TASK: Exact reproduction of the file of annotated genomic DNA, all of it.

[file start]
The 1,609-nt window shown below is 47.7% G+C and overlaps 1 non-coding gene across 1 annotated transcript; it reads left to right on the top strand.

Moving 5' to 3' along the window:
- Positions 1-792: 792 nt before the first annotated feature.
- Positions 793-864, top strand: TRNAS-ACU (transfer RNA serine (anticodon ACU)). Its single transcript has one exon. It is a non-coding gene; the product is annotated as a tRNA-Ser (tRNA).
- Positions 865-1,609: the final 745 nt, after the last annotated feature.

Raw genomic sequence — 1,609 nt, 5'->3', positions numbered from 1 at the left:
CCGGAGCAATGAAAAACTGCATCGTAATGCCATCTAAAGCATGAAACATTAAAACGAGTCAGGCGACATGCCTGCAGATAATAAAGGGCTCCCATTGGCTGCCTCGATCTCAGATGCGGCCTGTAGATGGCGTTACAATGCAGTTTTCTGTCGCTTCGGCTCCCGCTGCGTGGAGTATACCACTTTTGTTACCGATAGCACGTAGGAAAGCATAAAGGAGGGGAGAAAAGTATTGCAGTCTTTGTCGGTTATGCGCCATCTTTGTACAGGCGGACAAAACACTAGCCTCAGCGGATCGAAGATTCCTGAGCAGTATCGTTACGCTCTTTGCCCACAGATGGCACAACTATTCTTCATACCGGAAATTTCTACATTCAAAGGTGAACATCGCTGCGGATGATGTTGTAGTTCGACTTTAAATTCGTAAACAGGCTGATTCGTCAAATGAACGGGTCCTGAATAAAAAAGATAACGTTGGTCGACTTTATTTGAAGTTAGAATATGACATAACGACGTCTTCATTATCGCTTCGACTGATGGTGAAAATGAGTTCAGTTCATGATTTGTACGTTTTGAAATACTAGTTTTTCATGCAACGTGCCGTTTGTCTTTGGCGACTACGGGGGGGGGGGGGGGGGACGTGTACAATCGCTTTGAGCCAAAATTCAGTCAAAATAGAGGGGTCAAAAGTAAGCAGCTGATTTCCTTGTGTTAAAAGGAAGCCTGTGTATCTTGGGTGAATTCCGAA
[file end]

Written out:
The 1,609-nt window shown below is 47.7% G+C and overlaps 1 non-coding gene across 1 annotated transcript; it reads left to right on the top strand.

Moving 5' to 3' along the window:
- Positions 1-792: 792 nt before the first annotated feature.
- Positions 793-864, top strand: TRNAS-ACU (transfer RNA serine (anticodon ACU)). Its single transcript has one exon. It is a non-coding gene; the product is annotated as a tRNA-Ser (tRNA).
- Positions 865-1,609: the final 745 nt, after the last annotated feature.

Raw genomic sequence — 1,609 nt, 5'->3', positions numbered from 1 at the left:
CCGGAGCAATGAAAAACTGCATCGTAATGCCATCTAAAGCATGAAACATTAAAACGAGTCAGGCGACATGCCTGCAGATAATAAAGGGCTCCCATTGGCTGCCTCGATCTCAGATGCGGCCTGTAGATGGCGTTACAATGCAGTTTTCTGTCGCTTCGGCTCCCGCTGCGTGGAGTATACCACTTTTGTTACCGATAGCACGTAGGAAAGCATAAAGGAGGGGAGAAAAGTATTGCAGTCTTTGTCGGTTATGCGCCATCTTTGTACAGGCGGACAAAACACTAGCCTCAGCGGATCGAAGATTCCTGAGCAGTATCGTTACGCTCTTTGCCCACAGATGGCACAACTATTCTTCATACCGGAAATTTCTACATTCAAAGGTGAACATCGCTGCGGATGATGTTGTAGTTCGACTTTAAATTCGTAAACAGGCTGATTCGTCAAATGAACGGGTCCTGAATAAAAAAGATAACGTTGGTCGACTTTATTTGAAGTTAGAATATGACATAACGACGTCTTCATTATCGCTTCGACTGATGGTGAAAATGAGTTCAGTTCATGATTTGTACGTTTTGAAATACTAGTTTTTCATGCAACGTGCCGTTTGTCTTTGGCGACTACGGGGGGGGGGGGGGGGGACGTGTACAATCGCTTTGAGCCAAAATTCAGTCAAAATAGAGGGGTCAAAAGTAAGCAGCTGATTTCCTTGTGTTAAAAGGAAGCCTGTGTATCTTGGGTGAATTCCGAA